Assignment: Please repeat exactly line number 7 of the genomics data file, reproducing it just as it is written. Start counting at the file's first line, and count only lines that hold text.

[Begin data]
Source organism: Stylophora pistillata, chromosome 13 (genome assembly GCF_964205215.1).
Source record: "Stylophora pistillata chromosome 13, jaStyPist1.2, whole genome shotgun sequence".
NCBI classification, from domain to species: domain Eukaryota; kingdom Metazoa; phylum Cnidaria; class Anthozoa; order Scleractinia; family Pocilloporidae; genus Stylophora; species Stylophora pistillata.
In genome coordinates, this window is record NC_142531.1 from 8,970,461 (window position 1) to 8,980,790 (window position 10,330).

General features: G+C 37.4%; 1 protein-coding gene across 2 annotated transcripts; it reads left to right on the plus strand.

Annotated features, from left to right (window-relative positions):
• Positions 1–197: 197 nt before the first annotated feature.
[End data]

• Positions 1–197: 197 nt before the first annotated feature.